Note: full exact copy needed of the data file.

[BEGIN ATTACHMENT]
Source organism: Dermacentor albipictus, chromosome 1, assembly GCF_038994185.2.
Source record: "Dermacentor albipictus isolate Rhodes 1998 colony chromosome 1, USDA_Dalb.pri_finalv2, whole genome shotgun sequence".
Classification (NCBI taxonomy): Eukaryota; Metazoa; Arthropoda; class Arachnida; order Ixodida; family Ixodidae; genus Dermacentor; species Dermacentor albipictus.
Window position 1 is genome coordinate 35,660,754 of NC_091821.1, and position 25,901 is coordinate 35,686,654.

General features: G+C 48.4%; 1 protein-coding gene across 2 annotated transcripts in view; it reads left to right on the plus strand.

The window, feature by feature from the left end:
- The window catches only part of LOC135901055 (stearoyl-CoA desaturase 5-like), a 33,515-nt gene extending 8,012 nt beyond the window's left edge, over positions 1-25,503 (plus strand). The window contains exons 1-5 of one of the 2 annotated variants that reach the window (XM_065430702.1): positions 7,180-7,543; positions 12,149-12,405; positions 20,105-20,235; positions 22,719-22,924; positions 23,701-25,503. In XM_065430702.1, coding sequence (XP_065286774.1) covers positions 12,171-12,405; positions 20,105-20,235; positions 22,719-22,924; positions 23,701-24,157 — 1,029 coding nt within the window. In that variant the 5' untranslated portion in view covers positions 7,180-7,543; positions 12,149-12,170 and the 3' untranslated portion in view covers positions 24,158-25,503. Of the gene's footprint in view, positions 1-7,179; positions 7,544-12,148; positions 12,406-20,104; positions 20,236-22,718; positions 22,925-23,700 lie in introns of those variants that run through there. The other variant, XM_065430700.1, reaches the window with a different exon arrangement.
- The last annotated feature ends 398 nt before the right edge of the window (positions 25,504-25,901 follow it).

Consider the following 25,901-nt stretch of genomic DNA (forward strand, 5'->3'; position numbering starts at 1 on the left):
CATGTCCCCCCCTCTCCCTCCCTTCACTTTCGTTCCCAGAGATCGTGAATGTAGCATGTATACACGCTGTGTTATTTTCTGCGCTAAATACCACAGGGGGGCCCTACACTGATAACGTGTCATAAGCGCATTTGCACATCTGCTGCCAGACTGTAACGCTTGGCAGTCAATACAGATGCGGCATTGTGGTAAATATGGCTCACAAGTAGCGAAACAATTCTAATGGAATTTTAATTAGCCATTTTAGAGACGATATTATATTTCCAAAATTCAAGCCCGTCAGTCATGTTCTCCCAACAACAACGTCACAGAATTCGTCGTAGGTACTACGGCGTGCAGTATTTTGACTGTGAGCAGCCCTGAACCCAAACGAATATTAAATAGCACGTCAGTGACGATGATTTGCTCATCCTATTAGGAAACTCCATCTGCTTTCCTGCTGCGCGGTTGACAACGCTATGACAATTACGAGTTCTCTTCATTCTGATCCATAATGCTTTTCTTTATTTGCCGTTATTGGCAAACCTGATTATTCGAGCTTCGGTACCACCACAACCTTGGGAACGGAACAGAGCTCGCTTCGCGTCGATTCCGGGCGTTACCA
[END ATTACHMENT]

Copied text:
Source organism: Dermacentor albipictus, chromosome 1, assembly GCF_038994185.2.
Source record: "Dermacentor albipictus isolate Rhodes 1998 colony chromosome 1, USDA_Dalb.pri_finalv2, whole genome shotgun sequence".
Classification (NCBI taxonomy): Eukaryota; Metazoa; Arthropoda; class Arachnida; order Ixodida; family Ixodidae; genus Dermacentor; species Dermacentor albipictus.
Window position 1 is genome coordinate 35,660,754 of NC_091821.1, and position 25,901 is coordinate 35,686,654.

General features: G+C 48.4%; 1 protein-coding gene across 2 annotated transcripts in view; it reads left to right on the plus strand.

The window, feature by feature from the left end:
- The window catches only part of LOC135901055 (stearoyl-CoA desaturase 5-like), a 33,515-nt gene extending 8,012 nt beyond the window's left edge, over positions 1-25,503 (plus strand). The window contains exons 1-5 of one of the 2 annotated variants that reach the window (XM_065430702.1): positions 7,180-7,543; positions 12,149-12,405; positions 20,105-20,235; positions 22,719-22,924; positions 23,701-25,503. In XM_065430702.1, coding sequence (XP_065286774.1) covers positions 12,171-12,405; positions 20,105-20,235; positions 22,719-22,924; positions 23,701-24,157 — 1,029 coding nt within the window. In that variant the 5' untranslated portion in view covers positions 7,180-7,543; positions 12,149-12,170 and the 3' untranslated portion in view covers positions 24,158-25,503. Of the gene's footprint in view, positions 1-7,179; positions 7,544-12,148; positions 12,406-20,104; positions 20,236-22,718; positions 22,925-23,700 lie in introns of those variants that run through there. The other variant, XM_065430700.1, reaches the window with a different exon arrangement.
- The last annotated feature ends 398 nt before the right edge of the window (positions 25,504-25,901 follow it).

Consider the following 25,901-nt stretch of genomic DNA (forward strand, 5'->3'; position numbering starts at 1 on the left):
CATGTCCCCCCCTCTCCCTCCCTTCACTTTCGTTCCCAGAGATCGTGAATGTAGCATGTATACACGCTGTGTTATTTTCTGCGCTAAATACCACAGGGGGGCCCTACACTGATAACGTGTCATAAGCGCATTTGCACATCTGCTGCCAGACTGTAACGCTTGGCAGTCAATACAGATGCGGCATTGTGGTAAATATGGCTCACAAGTAGCGAAACAATTCTAATGGAATTTTAATTAGCCATTTTAGAGACGATATTATATTTCCAAAATTCAAGCCCGTCAGTCATGTTCTCCCAACAACAACGTCACAGAATTCGTCGTAGGTACTACGGCGTGCAGTATTTTGACTGTGAGCAGCCCTGAACCCAAACGAATATTAAATAGCACGTCAGTGACGATGATTTGCTCATCCTATTAGGAAACTCCATCTGCTTTCCTGCTGCGCGGTTGACAACGCTATGACAATTACGAGTTCTCTTCATTCTGATCCATAATGCTTTTCTTTATTTGCCGTTATTGGCAAACCTGATTATTCGAGCTTCGGTACCACCACAACCTTGGGAACGGAACAGAGCTCGCTTCGCGTCGATTCCGGGCGTTACCA